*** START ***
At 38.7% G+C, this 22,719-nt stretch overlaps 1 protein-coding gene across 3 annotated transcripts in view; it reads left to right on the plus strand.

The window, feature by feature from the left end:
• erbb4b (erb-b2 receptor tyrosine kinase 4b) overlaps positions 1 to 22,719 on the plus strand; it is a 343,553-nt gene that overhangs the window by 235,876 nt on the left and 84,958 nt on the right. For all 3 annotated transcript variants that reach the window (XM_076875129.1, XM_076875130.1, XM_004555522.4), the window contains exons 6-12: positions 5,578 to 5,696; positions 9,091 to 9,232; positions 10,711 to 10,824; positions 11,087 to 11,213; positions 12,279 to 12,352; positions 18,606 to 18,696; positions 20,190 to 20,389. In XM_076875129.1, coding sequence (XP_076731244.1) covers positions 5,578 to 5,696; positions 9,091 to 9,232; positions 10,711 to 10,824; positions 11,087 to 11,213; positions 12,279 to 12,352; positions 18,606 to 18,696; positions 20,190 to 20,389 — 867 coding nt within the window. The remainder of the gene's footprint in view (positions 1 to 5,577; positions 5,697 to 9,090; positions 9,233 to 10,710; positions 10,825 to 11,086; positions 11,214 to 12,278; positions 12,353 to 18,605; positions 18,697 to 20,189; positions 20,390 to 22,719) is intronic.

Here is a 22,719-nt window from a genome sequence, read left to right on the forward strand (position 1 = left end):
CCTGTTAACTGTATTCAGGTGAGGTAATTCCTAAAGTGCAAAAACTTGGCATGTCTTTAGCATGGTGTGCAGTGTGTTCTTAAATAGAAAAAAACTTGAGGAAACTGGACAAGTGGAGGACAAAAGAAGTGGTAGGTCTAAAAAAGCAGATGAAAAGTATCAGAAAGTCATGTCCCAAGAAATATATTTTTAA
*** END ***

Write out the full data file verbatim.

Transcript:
At 38.7% G+C, this 22,719-nt stretch overlaps 1 protein-coding gene across 3 annotated transcripts in view; it reads left to right on the plus strand.

The window, feature by feature from the left end:
• erbb4b (erb-b2 receptor tyrosine kinase 4b) overlaps positions 1 to 22,719 on the plus strand; it is a 343,553-nt gene that overhangs the window by 235,876 nt on the left and 84,958 nt on the right. For all 3 annotated transcript variants that reach the window (XM_076875129.1, XM_076875130.1, XM_004555522.4), the window contains exons 6-12: positions 5,578 to 5,696; positions 9,091 to 9,232; positions 10,711 to 10,824; positions 11,087 to 11,213; positions 12,279 to 12,352; positions 18,606 to 18,696; positions 20,190 to 20,389. In XM_076875129.1, coding sequence (XP_076731244.1) covers positions 5,578 to 5,696; positions 9,091 to 9,232; positions 10,711 to 10,824; positions 11,087 to 11,213; positions 12,279 to 12,352; positions 18,606 to 18,696; positions 20,190 to 20,389 — 867 coding nt within the window. The remainder of the gene's footprint in view (positions 1 to 5,577; positions 5,697 to 9,090; positions 9,233 to 10,710; positions 10,825 to 11,086; positions 11,214 to 12,278; positions 12,353 to 18,605; positions 18,697 to 20,189; positions 20,390 to 22,719) is intronic.

Here is a 22,719-nt window from a genome sequence, read left to right on the forward strand (position 1 = left end):
CCTGTTAACTGTATTCAGGTGAGGTAATTCCTAAAGTGCAAAAACTTGGCATGTCTTTAGCATGGTGTGCAGTGTGTTCTTAAATAGAAAAAAACTTGAGGAAACTGGACAAGTGGAGGACAAAAGAAGTGGTAGGTCTAAAAAAGCAGATGAAAAGTATCAGAAAGTCATGTCCCAAGAAATATATTTTTAA